I rarely make smooth-sided baskets, but when I do, I insert needles into the bottom or center of the coil so that the end is hidden by the advancing coil. I work completely by feel - found that a gauge slowed me down more than it helped. Again, whatever you are most comfortable doing. I like to create undulating sides, which you can get by alternating thickness of your coil as you work.
My basketmaking has a contemporary approach. I always say I don't do handles, don't do lids, so my techniques wont't work for you if you are looking to produce more traditional, balanced forms. - Clay in Columbia, SC

Carol said...

Well, As Pamela has said Carol Miller is a self taught-and by her directions I do everything wrong! But.........this is what works for me. I work back to front and find it a lot less challenging than trying to go front to back. Like Clay I also flip my work around a lot, I don't use a gauge. Sadly, I am a counter, as I count my needles. I also go by feel.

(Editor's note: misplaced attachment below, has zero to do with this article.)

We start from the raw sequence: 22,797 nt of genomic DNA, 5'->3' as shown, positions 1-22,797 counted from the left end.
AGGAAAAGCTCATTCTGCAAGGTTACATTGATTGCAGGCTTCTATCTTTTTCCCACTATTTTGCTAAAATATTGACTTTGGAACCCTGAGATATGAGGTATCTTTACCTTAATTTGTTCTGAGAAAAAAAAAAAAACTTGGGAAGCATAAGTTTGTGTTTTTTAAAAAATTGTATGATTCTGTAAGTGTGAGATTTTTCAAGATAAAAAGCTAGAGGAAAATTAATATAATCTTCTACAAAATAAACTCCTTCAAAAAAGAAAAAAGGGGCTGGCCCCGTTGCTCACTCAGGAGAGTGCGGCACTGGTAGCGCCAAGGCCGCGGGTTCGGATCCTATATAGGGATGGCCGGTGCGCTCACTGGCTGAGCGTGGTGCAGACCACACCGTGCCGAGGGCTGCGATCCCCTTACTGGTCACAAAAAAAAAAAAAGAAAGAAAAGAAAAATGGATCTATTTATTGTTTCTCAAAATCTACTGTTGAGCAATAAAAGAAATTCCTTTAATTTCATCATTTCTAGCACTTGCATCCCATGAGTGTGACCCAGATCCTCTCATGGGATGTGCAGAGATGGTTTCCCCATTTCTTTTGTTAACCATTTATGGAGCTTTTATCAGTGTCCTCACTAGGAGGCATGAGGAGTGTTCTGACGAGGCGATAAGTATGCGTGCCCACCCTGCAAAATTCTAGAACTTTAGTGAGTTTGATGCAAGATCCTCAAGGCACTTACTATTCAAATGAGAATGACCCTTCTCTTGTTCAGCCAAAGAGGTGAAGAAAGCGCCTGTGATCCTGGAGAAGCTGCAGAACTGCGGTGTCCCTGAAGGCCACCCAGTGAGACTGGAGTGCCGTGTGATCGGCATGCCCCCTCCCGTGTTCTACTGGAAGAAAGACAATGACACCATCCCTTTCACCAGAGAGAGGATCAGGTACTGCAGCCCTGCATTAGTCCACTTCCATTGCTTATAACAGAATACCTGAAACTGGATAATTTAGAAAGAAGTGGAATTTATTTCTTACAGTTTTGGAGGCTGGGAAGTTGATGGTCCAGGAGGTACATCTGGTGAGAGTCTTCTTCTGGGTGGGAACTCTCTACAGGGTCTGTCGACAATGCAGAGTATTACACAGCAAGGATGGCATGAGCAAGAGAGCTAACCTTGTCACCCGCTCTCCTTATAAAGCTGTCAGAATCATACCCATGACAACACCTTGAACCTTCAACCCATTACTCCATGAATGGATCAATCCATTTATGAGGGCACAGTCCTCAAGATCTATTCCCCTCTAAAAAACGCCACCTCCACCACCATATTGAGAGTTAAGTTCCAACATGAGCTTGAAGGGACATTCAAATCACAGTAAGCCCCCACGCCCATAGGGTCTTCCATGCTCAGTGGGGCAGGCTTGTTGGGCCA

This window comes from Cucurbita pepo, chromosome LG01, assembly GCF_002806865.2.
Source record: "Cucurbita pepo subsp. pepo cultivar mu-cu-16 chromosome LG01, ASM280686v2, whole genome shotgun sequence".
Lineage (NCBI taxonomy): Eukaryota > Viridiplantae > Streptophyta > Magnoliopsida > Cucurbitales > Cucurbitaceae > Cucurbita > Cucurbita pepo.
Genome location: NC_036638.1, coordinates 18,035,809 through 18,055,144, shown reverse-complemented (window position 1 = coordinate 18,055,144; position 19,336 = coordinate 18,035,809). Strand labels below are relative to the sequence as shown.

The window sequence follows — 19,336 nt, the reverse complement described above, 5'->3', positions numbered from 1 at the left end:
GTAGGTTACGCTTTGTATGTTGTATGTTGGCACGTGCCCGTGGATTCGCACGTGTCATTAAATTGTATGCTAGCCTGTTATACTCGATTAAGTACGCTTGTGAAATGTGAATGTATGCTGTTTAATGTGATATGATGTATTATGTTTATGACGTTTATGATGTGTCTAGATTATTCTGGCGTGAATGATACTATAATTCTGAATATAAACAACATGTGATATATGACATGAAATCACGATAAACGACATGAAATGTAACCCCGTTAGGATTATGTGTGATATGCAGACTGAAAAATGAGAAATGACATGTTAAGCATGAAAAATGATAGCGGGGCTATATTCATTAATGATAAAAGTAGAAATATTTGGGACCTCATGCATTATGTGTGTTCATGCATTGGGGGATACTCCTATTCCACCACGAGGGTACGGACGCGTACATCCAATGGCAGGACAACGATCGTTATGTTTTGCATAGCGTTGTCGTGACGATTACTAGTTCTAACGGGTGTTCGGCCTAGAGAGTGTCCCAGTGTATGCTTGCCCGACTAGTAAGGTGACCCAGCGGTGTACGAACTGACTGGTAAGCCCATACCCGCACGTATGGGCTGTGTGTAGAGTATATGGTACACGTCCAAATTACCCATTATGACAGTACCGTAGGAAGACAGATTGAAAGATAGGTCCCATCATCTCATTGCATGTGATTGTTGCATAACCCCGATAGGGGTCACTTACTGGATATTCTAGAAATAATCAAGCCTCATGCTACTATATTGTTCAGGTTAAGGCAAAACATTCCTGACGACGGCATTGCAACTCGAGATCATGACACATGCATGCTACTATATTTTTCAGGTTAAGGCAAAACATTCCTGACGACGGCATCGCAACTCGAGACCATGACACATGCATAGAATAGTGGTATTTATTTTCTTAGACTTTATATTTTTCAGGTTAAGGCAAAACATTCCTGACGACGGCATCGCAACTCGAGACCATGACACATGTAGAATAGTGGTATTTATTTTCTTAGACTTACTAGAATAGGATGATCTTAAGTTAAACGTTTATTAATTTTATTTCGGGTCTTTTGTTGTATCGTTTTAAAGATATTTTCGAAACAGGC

I prefer the side my needle is inserted into to be my visible part of my completed work, and the side the needle exits to be the back or inside.
Ah, new can of worms....I am right handed and I coil with my ends going to the right. I don't think Pamela has hit that one yet.

Trek Across America said...

I'm enjoying your series, Pamela. I do coil from the front, also. It seems much easier and always wondered why others recommend doing it from the back. When you commented on needles awhile back, I also agree that pointed ones are much easier to use. I found the round ones actually would break the pine needles if they were dry and I hit them as I went through. Finally, I have used a guide for a long time but last night I took it off to see how it goes inserting needles free hand! If I don't like the look--I'll blame you! LOL -Earl (Our home is now our Fifth Wheel as we travel across the country during the next two years.)